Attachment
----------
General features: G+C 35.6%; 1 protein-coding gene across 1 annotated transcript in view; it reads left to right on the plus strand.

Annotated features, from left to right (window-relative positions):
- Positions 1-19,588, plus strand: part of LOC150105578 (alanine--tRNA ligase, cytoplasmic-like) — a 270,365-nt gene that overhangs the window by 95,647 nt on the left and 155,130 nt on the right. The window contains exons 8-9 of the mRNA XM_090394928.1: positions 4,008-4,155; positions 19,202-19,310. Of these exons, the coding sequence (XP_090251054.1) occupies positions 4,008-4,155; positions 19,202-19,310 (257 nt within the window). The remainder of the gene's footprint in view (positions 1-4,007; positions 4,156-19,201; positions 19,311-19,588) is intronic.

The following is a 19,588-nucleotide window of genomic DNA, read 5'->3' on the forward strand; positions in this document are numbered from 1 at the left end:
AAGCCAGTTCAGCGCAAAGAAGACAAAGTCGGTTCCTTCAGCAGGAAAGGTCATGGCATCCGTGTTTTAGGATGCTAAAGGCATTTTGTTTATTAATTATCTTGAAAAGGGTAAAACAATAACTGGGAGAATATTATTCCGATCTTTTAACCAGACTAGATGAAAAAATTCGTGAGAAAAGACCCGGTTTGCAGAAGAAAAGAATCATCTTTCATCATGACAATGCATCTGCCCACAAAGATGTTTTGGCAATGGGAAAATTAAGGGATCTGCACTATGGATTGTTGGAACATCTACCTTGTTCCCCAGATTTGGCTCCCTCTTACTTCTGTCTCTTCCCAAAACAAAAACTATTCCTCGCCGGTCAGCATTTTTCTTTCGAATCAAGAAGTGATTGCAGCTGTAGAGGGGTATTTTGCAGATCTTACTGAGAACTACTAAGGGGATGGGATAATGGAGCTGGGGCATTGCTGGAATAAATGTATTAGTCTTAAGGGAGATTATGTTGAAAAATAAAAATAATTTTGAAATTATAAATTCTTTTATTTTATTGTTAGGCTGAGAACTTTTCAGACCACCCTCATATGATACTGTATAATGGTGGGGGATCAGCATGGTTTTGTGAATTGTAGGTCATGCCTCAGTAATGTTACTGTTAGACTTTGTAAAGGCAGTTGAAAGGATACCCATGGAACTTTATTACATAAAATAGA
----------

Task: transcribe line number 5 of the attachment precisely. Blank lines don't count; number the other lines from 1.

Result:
AAGCCAGTTCAGCGCAAAGAAGACAAAGTCGGTTCCTTCAGCAGGAAAGGTCATGGCATCCGTGTTTTAGGATGCTAAAGGCATTTTGTTTATTAATTATCTTGAAAAGGGTAAAACAATAACTGGGAGAATATTATTCCGATCTTTTAACCAGACTAGATGAAAAAATTCGTGAGAAAAGACCCGGTTTGCAGAAGAAAAGAATCATCTTTCATCATGACAATGCATCTGCCCACAAAGATGTTTTGGCAATGGGAAAATTAAGGGATCTGCACTATGGATTGTTGGAACATCTACCTTGTTCCCCAGATTTGGCTCCCTCTTACTTCTGTCTCTTCCCAAAACAAAAACTATTCCTCGCCGGTCAGCATTTTTCTTTCGAATCAAGAAGTGATTGCAGCTGTAGAGGGGTATTTTGCAGATCTTACTGAGAACTACTAAGGGGATGGGATAATGGAGCTGGGGCATTGCTGGAATAAATGTATTAGTCTTAAGGGAGATTATGTTGAAAAATAAAAATAATTTTGAAATTATAAATTCTTTTATTTTATTGTTAGGCTGAGAACTTTTCAGACCACCCTCATATGATACTGTATAATGGTGGGGGATCAGCATGGTTTTGTGAATTGTAGGTCATGCCTCAGTAATGTTACTGTTAGACTTTGTAAAGGCAGTTGAAAGGATACCCATGGAACTTTATTACATAAAATAGA